Fleury Will Be More Than Little Help for Some Team


So long, Theo?

You get the picture of this dirty-faced little kid, his nose bleeding when he walks into the house. But Theo Fleury, whose pint-sized body reminds you of one of the Little Rascals, is no kid. He’s 30 and has spent 10 years in the NHL. Still, he has lost none of his childhood feistiness.

Bleeding profusely from the ear and mouth as a result of high sticks by Dallas’ Jason Botterill and Richard Matvichuk in a Dec. 7 game, Fleury was sent to the bench by referee Mark Faucette to change his sweater. Seems the front of Fleury’s white Flames home jersey looked more like the team’s red road jersey.

But with the Flames behind by a goal and about to go on a power play, Fleury wanted to be on the ice as soon as the man-advantage situation began. Coach Brian Sutter called a 30-second timeout, hoping the trainer could return from the dressing room in time with a new Fleury jersey.


Fleury was standing topless in the runway at the Canadian Airlines Saddledome when a fan wearing a replica No. 14 Fleury sweater disrobed and began waving it around. He even passed it down, row by row, for Fleury to wear.

Never one to pass on such an innovation, Fleury pulled the jersey over his shoulder pads. But he soon realized the jersey was autographed by all of the Calgary players, including himself.

“I thought about going on the ice with it,” he said later. “But I didn’t know if it was legal or not.”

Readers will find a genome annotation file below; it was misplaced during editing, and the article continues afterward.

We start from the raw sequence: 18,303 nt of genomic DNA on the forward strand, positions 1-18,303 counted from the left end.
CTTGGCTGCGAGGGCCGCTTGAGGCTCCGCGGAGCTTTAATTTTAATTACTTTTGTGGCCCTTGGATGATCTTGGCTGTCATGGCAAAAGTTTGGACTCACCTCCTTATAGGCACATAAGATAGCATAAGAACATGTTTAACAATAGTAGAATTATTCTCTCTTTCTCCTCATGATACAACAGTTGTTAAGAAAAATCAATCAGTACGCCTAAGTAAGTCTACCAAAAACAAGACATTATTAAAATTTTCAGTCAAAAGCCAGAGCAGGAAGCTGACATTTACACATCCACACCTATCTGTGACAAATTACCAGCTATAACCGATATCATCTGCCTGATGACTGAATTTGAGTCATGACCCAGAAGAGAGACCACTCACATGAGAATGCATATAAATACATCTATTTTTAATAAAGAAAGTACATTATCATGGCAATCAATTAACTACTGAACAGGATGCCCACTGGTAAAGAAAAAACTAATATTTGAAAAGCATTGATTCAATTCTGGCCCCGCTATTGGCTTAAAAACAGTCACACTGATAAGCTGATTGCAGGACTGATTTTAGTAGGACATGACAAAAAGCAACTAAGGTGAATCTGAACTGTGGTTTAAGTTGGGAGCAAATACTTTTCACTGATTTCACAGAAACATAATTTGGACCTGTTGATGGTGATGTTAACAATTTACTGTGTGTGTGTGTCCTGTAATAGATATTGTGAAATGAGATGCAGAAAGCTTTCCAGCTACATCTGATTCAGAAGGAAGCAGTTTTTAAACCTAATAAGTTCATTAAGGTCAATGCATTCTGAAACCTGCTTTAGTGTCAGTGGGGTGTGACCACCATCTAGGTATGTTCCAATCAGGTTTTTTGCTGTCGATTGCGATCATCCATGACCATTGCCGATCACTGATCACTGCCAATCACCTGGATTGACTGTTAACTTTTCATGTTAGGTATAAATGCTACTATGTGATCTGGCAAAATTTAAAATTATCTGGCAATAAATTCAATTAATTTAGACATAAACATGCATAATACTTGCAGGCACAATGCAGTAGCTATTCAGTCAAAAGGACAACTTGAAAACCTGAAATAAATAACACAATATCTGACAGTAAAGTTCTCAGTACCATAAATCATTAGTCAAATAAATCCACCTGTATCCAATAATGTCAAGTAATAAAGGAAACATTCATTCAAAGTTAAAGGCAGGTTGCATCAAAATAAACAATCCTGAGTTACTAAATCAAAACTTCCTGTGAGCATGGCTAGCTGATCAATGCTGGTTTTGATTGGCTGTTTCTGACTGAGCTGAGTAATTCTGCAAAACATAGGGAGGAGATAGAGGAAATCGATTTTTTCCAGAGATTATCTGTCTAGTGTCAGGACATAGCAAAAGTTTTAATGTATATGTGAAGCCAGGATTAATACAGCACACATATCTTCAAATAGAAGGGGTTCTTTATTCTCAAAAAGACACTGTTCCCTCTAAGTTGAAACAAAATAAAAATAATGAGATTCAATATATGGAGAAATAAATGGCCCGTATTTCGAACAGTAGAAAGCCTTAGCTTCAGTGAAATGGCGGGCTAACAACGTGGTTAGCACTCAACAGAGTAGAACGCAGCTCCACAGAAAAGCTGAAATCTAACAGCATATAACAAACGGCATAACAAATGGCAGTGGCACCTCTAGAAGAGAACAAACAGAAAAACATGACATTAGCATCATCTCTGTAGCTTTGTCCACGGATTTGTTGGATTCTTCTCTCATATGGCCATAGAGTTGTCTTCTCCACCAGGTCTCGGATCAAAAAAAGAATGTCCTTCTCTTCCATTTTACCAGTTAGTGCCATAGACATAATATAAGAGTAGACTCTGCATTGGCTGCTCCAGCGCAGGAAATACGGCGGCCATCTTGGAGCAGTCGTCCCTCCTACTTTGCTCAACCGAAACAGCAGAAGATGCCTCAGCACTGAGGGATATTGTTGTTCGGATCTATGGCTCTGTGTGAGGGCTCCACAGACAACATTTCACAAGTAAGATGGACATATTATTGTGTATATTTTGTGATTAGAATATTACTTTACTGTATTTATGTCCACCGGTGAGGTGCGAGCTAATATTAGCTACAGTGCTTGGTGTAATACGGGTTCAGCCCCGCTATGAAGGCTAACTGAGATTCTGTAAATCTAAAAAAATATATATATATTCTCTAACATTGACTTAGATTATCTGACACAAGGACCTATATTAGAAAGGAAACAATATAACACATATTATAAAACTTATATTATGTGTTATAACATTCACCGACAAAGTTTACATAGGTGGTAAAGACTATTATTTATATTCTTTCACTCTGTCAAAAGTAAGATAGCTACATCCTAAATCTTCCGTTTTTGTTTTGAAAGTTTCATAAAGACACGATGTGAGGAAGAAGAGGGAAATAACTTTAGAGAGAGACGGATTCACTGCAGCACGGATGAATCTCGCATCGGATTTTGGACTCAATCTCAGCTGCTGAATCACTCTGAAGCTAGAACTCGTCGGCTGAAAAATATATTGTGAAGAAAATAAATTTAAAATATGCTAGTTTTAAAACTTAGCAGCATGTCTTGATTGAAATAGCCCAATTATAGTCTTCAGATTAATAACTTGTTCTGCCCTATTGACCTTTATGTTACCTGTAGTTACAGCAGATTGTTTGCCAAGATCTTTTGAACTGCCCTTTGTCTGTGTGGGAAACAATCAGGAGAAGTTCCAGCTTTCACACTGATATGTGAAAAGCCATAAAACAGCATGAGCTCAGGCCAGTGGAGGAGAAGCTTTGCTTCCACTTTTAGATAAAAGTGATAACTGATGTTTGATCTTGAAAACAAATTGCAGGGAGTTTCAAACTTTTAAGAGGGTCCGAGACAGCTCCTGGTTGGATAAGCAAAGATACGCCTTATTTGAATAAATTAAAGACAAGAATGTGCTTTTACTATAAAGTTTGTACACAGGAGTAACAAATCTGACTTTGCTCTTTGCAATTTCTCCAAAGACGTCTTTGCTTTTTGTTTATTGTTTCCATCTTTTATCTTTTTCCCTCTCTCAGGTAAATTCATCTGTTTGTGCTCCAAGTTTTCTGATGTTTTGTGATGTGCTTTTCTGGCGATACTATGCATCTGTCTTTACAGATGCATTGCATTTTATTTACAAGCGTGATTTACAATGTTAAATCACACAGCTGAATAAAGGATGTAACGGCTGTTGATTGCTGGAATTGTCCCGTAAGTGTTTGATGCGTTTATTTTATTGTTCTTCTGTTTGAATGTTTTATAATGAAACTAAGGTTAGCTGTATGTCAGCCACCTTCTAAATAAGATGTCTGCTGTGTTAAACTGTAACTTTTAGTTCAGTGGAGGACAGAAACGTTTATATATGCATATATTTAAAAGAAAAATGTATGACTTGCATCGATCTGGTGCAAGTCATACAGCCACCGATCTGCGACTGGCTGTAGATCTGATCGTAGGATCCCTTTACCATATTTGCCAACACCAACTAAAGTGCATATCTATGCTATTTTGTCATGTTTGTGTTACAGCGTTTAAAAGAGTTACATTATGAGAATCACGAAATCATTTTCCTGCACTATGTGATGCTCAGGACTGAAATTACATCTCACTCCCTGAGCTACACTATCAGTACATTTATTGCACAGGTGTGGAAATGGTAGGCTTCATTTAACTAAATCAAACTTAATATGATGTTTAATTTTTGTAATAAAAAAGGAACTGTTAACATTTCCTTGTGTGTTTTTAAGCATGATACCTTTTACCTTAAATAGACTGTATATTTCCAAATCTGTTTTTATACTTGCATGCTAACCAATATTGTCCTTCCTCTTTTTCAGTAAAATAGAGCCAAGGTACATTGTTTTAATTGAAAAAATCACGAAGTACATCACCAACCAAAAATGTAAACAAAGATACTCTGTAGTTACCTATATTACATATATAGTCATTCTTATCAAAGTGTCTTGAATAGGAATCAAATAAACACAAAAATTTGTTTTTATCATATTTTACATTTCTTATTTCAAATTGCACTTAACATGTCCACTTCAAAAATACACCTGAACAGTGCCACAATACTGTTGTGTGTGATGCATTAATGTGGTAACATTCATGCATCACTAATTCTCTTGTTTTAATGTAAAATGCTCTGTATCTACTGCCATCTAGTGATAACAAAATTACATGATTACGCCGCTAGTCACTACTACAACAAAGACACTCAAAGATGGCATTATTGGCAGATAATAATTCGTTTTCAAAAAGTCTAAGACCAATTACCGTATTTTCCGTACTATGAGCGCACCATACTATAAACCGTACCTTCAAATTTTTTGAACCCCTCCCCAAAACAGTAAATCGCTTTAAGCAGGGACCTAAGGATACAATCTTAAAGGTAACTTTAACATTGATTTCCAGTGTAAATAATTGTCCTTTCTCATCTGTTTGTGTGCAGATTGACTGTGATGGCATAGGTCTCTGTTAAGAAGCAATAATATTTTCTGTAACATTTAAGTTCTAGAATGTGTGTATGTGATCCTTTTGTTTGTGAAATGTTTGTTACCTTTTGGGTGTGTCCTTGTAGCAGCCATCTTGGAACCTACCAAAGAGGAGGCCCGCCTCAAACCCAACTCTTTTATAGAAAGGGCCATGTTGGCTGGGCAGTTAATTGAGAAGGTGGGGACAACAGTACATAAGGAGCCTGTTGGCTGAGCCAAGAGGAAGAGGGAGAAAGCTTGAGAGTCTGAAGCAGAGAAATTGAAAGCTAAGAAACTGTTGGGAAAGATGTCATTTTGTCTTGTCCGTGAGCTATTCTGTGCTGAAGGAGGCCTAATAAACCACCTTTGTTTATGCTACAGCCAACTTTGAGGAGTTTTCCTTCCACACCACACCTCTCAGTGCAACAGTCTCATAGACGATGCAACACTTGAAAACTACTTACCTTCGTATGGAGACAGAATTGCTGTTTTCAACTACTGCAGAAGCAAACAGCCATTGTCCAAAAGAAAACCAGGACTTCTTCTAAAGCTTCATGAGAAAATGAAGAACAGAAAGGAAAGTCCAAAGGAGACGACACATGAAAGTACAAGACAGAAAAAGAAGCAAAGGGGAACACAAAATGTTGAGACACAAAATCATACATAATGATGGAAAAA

Meanwhile, the club located a No. 76 jersey with no name on it. It would be nice to say Fleury went back on the ice and scored the winning goal, but the Flames lost to the Stars, 3-2.

“There are a lot of people in the media trying to trade Theo Fleury,” says Sutter, whose team was in last place in the Northwest Division at the time. “But give me four just like him, and we’d win the Stanley Cup.

“He may be 5-6, 180, but he plays like he is 6-6, 220 pounds every night.”

But the fact remains that Fleury is in the final year of his contract playing for a non-contending team that can’t afford a superstar, even a little one. So he will be traded to another team.


Since winning the Stanley Cup with the Flames as a rookie in 1988-89, Fleury has scored 30 or more goals six times, including 51 in 1990-91. He has twice surpassed 100 points. But the numbers come with the demeanor, coincidentally at a time when A Bug’s Life is a hit in North America.

“I don’t care if he looks like an ant next to me,” says Flyers center Eric Lindros, a 6-4, 230-pounder. “He plays with a big heart. You knock him down, and he gets right back up for more.

“You have to play him very smart and very strong because he can make you look pretty bad with his speed and skill.”

Fleury would love to finish his career in Calgary, but he knows the realities of the business. The Flames have the second-lowest payroll in the NHL and have let stars Al MacInnis, Doug Gilmour and Joe Nieuwendyk walk away from the Stanley Cup team because of financial reasons.

The fan who gave the sweater off his back for Fleury is the other side of this discombobulated business. Fleury is a beloved figure in Calgary. Fans don’t want him to leave.

“He’s like that little running back with all of the moves,” says Stars defenseman Craig Ludwig, who has had many battles with Fleury. “He gives you a leg and you miss, or he muscles his way through you.”


Fleury was bouncing through the Calgary airport one morning before a trip to Tampa Bay. He stopped to fill out his customs papers when he was approached about a rumor that he had turned down a $5 million-a-year offer from the Flames.

He nearly misspelled his name on the customs papers. “Now let me get this straight,” he said, the playful grin quickly disappearing from his face. “I’m supposed to have turned down $5 million a year?

“I only wish that were true.”